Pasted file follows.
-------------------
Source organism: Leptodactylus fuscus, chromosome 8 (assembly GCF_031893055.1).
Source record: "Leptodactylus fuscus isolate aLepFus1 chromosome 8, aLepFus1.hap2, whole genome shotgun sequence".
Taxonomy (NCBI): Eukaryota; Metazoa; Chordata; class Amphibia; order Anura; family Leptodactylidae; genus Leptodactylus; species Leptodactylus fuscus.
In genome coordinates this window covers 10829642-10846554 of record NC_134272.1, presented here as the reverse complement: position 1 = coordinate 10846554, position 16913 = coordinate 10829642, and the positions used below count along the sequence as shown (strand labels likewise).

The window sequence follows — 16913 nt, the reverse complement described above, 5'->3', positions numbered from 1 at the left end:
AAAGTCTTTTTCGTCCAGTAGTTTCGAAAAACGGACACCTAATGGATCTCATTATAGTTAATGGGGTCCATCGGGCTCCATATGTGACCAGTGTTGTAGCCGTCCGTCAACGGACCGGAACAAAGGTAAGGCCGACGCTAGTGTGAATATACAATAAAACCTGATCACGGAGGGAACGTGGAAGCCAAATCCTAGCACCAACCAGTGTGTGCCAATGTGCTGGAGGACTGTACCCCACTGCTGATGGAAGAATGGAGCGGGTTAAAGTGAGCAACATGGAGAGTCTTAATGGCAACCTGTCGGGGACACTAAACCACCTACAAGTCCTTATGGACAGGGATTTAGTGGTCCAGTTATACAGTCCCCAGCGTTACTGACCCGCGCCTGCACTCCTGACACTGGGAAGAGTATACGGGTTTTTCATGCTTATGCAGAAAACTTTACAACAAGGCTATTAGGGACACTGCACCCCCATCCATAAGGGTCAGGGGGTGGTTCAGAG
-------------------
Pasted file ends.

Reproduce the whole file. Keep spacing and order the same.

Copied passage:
Source organism: Leptodactylus fuscus, chromosome 8 (assembly GCF_031893055.1).
Source record: "Leptodactylus fuscus isolate aLepFus1 chromosome 8, aLepFus1.hap2, whole genome shotgun sequence".
Taxonomy (NCBI): Eukaryota; Metazoa; Chordata; class Amphibia; order Anura; family Leptodactylidae; genus Leptodactylus; species Leptodactylus fuscus.
In genome coordinates this window covers 10829642-10846554 of record NC_134272.1, presented here as the reverse complement: position 1 = coordinate 10846554, position 16913 = coordinate 10829642, and the positions used below count along the sequence as shown (strand labels likewise).

The window sequence follows — 16913 nt, the reverse complement described above, 5'->3', positions numbered from 1 at the left end:
AAAGTCTTTTTCGTCCAGTAGTTTCGAAAAACGGACACCTAATGGATCTCATTATAGTTAATGGGGTCCATCGGGCTCCATATGTGACCAGTGTTGTAGCCGTCCGTCAACGGACCGGAACAAAGGTAAGGCCGACGCTAGTGTGAATATACAATAAAACCTGATCACGGAGGGAACGTGGAAGCCAAATCCTAGCACCAACCAGTGTGTGCCAATGTGCTGGAGGACTGTACCCCACTGCTGATGGAAGAATGGAGCGGGTTAAAGTGAGCAACATGGAGAGTCTTAATGGCAACCTGTCGGGGACACTAAACCACCTACAAGTCCTTATGGACAGGGATTTAGTGGTCCAGTTATACAGTCCCCAGCGTTACTGACCCGCGCCTGCACTCCTGACACTGGGAAGAGTATACGGGTTTTTCATGCTTATGCAGAAAACTTTACAACAAGGCTATTAGGGACACTGCACCCCCATCCATAAGGGTCAGGGGGTGGTTCAGAG